While this is technically the second update for my game, the first update was really just a GIF dump. This is also pretty much going to be a GIF dump, but with some explanations. I’ve done a lot over the last few months to the game, but have been slacking a bit too much lately. My goal is to have 5 levels by next month so I can start doing some shader programming and look and feel polish.
Once again, it has been several months since I’ve posted anything. I’ve decided it would be beneficial to keep a development log of what I’m working on. So, here it goes. The two main things I have been working on are re-writing the reflection system and how I handle engine modules. My goal is that when writing modules to extend the engine, I’d like as little boilerplate code as possible when hooking up the DLLs.
I feel like I haven’t said anything particularly useful in a while, so I’m going to go over the architectural design and flow of my work-in-progress game engine, Shibboleth. Application Layer Our journey begins at what I call the Application Layer, which is nothing more than what the executable the end-user runs actually does, which isn’t much. To start, let me explain the expected folder structure the executable assumes. <root folder> |- App64.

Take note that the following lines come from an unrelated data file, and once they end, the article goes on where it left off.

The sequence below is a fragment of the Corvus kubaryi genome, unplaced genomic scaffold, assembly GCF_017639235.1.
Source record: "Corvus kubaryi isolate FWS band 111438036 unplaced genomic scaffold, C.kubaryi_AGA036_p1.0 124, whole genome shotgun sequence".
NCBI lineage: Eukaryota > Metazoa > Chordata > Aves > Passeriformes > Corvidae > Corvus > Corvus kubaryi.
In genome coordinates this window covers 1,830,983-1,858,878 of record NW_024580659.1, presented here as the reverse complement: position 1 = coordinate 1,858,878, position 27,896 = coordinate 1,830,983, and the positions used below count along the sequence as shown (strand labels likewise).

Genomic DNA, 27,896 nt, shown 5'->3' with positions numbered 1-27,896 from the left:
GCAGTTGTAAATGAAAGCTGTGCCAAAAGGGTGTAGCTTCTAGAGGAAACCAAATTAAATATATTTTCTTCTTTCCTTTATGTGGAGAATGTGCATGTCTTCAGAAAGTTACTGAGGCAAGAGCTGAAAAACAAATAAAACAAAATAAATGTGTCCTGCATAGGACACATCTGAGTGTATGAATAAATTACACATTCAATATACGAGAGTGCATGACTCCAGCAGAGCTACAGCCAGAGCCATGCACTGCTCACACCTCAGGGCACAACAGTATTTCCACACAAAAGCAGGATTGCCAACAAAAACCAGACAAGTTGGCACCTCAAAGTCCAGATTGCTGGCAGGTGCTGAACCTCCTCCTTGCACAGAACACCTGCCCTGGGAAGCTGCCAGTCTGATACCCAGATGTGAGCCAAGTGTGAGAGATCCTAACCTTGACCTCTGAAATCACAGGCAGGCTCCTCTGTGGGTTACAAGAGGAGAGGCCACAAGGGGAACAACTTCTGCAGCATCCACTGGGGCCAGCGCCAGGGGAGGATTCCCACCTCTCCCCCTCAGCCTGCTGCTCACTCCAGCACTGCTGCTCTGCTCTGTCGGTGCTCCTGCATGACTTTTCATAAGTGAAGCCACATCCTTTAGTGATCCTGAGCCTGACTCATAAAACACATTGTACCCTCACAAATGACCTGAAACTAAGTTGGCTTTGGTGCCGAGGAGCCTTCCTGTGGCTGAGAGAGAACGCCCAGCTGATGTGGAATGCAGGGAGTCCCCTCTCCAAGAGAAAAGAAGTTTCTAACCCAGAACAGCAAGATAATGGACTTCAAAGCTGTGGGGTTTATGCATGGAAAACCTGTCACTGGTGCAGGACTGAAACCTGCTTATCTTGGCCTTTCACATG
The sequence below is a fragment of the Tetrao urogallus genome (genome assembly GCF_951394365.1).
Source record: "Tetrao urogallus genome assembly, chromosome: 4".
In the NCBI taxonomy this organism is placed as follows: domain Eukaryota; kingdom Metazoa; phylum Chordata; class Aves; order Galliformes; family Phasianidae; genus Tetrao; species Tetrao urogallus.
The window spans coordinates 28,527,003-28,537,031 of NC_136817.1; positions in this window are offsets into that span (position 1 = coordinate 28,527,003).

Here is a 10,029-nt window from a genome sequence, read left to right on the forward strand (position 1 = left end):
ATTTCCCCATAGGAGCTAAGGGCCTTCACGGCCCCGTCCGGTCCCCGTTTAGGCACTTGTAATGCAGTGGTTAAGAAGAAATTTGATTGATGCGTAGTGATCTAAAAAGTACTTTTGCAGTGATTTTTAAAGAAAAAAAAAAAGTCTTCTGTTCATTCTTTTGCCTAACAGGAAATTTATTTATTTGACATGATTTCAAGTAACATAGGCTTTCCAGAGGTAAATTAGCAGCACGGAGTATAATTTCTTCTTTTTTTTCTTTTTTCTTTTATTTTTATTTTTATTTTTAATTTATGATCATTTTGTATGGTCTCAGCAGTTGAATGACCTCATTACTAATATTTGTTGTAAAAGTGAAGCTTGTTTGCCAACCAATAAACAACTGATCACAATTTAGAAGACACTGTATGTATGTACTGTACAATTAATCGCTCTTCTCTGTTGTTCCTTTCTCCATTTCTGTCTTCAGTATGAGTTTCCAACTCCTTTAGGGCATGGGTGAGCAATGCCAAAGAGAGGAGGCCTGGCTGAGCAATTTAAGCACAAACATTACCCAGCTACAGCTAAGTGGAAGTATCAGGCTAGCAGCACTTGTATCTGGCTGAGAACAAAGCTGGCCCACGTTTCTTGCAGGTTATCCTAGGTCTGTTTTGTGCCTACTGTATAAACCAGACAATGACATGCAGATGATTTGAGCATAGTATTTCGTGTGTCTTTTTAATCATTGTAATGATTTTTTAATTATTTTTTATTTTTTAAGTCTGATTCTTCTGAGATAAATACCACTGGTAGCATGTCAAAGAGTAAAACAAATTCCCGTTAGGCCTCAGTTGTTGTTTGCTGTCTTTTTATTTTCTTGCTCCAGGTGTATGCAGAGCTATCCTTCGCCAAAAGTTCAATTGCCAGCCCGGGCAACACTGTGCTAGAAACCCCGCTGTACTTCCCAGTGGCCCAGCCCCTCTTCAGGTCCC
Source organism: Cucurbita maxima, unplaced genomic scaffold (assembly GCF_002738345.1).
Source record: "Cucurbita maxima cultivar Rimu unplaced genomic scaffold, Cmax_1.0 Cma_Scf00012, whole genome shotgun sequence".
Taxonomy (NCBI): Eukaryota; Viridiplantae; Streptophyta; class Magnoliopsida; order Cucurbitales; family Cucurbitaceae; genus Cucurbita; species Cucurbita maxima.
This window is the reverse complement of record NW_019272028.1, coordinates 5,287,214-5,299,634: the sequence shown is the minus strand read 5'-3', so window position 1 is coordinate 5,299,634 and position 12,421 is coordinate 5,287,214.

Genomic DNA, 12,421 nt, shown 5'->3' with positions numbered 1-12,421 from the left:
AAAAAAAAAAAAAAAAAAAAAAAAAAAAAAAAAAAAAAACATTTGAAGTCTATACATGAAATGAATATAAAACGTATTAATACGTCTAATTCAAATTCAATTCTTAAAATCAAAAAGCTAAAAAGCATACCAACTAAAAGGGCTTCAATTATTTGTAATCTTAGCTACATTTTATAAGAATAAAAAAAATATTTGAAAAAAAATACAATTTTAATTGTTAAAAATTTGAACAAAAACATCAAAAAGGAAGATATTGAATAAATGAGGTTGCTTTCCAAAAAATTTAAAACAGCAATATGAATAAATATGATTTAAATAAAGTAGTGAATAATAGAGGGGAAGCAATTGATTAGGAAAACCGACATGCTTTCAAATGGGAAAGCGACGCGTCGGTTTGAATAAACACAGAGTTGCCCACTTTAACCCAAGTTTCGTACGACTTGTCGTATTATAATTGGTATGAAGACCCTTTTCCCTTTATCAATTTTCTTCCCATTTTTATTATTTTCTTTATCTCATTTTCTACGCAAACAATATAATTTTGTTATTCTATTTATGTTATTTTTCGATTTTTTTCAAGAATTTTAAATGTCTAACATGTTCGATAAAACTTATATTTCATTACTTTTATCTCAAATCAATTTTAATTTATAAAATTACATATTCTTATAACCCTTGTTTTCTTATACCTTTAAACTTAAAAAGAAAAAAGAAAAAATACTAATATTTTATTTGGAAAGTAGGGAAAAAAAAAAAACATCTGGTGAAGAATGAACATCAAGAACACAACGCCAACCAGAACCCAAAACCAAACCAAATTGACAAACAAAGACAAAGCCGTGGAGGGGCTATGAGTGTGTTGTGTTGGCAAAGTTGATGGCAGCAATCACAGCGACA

Hello all! Today I’m writing another technical post about how message broadcasting is done in Gaff/Shibboleth. The high level idea isn’t very complicated: Listeners are registered as either functions, member functions, or functors. When a listener registers themselves, they are returned a “receipt”. When this receipt is released, it will automatically unregister the listener. While this adds some extra memory usage from having to store all these receipts, the end user no longer needs to remember to unregister manually!
An actual technical post! Whooo! To start, why am I posting about this? Well, for one thing, this is one of the most recent things I’ve implemented in Gleam. First thing to note is, when I saw “raw input”, I do not mean DirectInput. Modern versions of DirectInput are simply wrappers around Windows’ raw input API. While you can still use DirectInput, it is not recommended, as it has been deprecated for quite some time.